Tuesday, June 13, 2017

Something in the Air

Via Gizmodo

My recent inquiries from online journalists are beginning to form a pattern and it’s not good.

First came an email from Eric Spitznagel at Vice Tonic asking about the science behind the age-old saying “he who smelt it dealt it.” His starting point was the idea that laws of gas diffusion and the concentration gradient of odor dispersion would invariably indict the smeller as the dealer. (From the published piece it appears he got this working hypothesis from an engineering professor at the University of Colorado.) My response was to distinguish between models that describe the behavior of ideal gases, and the more complicated turbulent currents and plumes found in real life. The non-ideal distribution of scented air streams is the basis for the “casting” behavior which many animals species use to localize the source of a smell (they zig-zag back and forth through the odor plume in ever-shorter tacks until they reach it). Given these atmospheric vagaries it is entirely possible that an emission from the guilty party might curl up an innocent person’s nostrils first.

Next heard from was Daniel Kolitz at Gizmodo who was putting together a “GIZ Asks” installment on the legitimate if somewhat feculent question “Why does dog poop smell bad to us but good to dogs?” Kolitz collates answers from a crack team of dog specialists and smell researchers including, beside yours truly, Alexandra Horowitz, Don Wilson, Peter Hepper, Cat Warren, and Charles “I’m publishing as fast as I can” Spence (I kid, I kid). What’s interesting is that several of the experts blithely assume that all human odor responses are cultural, while other take the (correct) view that certain smells or categories of smell are inherently (biologically) offensive. Click over to read the whole thing, but here here’s the pungent part of my answer:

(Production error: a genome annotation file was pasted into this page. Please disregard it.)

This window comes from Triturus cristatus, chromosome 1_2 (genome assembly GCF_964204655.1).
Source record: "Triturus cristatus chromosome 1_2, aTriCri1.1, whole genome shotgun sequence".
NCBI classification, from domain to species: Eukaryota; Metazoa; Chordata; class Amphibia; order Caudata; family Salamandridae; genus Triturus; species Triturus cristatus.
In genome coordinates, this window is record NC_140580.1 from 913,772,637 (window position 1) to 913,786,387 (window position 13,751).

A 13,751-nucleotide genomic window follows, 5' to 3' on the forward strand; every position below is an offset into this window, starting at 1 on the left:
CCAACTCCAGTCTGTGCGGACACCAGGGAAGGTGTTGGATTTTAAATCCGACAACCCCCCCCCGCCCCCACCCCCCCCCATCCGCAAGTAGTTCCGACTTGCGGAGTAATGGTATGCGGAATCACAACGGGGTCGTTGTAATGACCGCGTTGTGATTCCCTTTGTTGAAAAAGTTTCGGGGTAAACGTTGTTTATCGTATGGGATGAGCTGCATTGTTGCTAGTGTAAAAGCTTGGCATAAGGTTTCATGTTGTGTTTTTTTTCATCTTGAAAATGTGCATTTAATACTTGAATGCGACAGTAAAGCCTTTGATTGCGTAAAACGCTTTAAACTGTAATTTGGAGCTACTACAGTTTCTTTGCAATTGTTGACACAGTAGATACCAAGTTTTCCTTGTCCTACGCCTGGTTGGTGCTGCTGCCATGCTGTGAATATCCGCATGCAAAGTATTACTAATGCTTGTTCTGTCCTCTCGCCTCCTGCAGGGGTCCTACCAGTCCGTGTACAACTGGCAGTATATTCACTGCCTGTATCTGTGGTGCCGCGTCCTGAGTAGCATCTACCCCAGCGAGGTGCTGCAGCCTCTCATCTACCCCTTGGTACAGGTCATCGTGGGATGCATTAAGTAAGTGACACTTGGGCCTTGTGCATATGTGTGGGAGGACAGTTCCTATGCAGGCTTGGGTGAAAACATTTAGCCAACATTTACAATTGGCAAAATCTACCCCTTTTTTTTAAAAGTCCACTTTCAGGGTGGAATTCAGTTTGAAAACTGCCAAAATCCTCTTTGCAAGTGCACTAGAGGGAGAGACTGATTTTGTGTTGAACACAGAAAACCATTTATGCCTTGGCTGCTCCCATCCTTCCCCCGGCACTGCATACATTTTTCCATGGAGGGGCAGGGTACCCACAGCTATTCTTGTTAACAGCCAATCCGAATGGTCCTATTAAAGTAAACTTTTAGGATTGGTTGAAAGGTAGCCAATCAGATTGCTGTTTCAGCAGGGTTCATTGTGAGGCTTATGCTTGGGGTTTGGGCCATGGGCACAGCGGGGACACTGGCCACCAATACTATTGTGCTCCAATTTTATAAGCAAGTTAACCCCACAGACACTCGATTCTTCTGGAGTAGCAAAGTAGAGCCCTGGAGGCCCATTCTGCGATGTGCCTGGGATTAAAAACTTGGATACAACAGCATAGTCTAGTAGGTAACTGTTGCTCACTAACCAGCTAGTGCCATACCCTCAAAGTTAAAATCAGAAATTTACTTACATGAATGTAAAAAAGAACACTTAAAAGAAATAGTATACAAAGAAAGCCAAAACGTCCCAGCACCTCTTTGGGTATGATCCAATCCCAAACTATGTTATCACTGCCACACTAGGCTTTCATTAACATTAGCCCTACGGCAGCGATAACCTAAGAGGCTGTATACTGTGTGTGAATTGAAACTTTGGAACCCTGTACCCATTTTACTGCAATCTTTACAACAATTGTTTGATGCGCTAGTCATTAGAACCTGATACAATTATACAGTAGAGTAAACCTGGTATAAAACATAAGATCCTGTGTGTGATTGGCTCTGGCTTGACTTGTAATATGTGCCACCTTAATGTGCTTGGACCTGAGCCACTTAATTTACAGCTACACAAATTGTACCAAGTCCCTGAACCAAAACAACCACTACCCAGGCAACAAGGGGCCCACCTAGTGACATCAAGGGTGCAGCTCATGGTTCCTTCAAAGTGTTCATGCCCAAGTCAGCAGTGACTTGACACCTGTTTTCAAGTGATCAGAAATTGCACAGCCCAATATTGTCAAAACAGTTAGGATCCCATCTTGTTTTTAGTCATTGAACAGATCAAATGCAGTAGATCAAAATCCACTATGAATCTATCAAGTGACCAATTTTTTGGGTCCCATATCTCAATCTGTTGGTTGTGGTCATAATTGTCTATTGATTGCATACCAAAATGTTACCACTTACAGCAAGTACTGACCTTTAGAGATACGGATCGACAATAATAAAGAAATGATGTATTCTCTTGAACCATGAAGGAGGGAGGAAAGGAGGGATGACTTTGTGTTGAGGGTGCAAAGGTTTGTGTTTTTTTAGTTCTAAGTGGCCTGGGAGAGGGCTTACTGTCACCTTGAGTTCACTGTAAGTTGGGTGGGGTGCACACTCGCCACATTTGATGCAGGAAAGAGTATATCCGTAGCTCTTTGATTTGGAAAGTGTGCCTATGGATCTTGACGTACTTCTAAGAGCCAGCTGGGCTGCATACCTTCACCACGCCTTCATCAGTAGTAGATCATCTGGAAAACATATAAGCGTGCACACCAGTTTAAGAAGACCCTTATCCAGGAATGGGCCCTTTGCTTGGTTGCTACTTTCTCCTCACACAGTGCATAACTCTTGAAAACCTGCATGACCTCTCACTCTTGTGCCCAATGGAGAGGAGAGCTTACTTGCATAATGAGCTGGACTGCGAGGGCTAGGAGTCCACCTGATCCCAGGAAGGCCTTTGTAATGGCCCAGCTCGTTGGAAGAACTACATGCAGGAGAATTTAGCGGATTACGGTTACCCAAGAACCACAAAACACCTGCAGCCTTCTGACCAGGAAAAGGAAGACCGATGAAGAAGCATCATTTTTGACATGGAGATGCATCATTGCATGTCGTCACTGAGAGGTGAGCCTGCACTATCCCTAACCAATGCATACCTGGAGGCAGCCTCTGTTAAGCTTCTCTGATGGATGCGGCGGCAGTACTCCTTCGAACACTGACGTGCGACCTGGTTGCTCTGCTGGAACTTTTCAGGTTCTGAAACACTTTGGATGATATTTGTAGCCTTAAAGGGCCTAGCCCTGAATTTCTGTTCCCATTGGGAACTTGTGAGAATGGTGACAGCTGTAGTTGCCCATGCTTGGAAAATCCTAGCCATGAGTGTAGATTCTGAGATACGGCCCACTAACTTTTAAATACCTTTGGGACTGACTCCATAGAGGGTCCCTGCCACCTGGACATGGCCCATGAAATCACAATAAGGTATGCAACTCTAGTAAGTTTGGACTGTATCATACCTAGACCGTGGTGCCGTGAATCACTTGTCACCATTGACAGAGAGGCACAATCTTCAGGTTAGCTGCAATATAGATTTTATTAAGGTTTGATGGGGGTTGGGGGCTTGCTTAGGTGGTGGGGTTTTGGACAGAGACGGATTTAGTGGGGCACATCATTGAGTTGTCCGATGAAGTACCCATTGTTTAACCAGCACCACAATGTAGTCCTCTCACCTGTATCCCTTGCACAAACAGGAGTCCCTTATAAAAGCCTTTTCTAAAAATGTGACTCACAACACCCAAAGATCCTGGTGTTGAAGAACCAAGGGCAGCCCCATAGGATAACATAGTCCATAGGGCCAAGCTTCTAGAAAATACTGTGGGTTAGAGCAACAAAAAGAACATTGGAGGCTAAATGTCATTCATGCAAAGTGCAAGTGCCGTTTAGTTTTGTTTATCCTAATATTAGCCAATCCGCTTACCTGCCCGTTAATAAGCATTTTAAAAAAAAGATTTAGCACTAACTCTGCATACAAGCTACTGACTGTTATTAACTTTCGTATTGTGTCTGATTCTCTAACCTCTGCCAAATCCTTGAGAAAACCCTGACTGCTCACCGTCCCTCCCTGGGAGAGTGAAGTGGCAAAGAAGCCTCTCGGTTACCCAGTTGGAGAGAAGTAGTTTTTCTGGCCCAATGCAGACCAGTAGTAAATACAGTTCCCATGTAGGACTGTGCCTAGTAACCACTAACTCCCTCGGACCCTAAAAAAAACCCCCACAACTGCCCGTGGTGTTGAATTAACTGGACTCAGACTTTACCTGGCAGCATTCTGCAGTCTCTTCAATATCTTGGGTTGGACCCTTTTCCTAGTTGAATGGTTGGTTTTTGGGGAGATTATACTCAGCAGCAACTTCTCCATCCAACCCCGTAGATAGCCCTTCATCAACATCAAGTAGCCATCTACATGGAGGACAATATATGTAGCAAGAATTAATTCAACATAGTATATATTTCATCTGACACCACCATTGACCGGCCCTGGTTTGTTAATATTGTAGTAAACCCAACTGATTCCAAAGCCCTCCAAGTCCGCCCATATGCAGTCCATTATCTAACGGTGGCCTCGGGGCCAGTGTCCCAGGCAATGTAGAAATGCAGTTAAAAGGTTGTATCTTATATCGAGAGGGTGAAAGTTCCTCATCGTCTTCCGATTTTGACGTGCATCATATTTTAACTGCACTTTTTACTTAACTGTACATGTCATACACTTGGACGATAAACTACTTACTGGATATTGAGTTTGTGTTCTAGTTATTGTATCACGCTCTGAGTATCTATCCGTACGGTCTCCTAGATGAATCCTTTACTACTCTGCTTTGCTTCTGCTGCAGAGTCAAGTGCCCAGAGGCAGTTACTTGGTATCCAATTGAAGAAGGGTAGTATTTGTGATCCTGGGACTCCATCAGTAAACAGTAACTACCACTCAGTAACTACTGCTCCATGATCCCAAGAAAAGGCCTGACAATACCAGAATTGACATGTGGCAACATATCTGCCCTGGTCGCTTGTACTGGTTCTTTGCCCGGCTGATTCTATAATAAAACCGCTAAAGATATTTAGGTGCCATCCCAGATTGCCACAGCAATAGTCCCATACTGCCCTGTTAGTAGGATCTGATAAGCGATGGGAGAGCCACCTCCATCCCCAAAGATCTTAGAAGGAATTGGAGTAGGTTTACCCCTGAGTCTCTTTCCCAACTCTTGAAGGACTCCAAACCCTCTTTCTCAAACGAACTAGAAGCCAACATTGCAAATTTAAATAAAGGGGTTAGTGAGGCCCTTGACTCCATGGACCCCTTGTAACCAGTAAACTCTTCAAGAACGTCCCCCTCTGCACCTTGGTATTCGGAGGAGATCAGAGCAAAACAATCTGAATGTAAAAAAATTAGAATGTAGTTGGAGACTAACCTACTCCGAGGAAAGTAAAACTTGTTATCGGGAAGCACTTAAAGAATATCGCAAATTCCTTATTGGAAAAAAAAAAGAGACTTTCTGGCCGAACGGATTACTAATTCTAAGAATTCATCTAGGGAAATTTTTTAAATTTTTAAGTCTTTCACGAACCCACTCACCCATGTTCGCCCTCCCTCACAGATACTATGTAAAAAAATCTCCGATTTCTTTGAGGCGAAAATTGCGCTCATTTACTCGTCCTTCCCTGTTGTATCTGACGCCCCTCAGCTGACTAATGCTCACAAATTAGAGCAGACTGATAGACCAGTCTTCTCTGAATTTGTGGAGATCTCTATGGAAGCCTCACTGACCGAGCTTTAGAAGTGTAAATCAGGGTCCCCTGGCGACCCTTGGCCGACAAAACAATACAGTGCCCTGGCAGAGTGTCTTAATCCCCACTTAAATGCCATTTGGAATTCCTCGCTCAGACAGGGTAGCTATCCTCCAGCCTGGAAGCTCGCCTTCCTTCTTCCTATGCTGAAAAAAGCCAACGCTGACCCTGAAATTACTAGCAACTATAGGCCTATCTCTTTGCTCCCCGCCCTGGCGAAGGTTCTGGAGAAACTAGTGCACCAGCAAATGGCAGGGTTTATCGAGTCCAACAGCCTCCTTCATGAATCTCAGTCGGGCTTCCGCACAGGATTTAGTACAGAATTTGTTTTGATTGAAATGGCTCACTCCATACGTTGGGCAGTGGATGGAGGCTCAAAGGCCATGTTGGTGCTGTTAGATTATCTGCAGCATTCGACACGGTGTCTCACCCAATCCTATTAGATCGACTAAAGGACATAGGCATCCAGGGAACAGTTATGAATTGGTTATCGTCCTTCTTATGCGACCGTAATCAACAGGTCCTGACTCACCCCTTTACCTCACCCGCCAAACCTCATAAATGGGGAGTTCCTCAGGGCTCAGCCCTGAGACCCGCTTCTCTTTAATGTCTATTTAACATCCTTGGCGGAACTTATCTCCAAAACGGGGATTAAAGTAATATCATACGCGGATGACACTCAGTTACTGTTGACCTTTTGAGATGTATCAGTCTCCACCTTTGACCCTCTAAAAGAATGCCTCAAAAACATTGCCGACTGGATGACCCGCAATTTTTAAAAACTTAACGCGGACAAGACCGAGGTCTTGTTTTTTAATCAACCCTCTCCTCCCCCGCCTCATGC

Dogs don’t approach shit as an aesthetic experience—they treat it as a source of social information, like an olfactory Instagram. It answers a lot of questions: Who left it? How recently? Is the pooper healthy? We are able to extract similar information. The lingering cloud in the office restroom tells you who had lunch at P.F. Chang’s. Plumbing and ventilation rob us of the social signals in feces and leave us with mere disgust.
So where is this latest journo-trend heading? What follows farts and dog poop? I could make an educated guess, but I’ll take the lazy way out and just wait for the next email from an inquiring mind.

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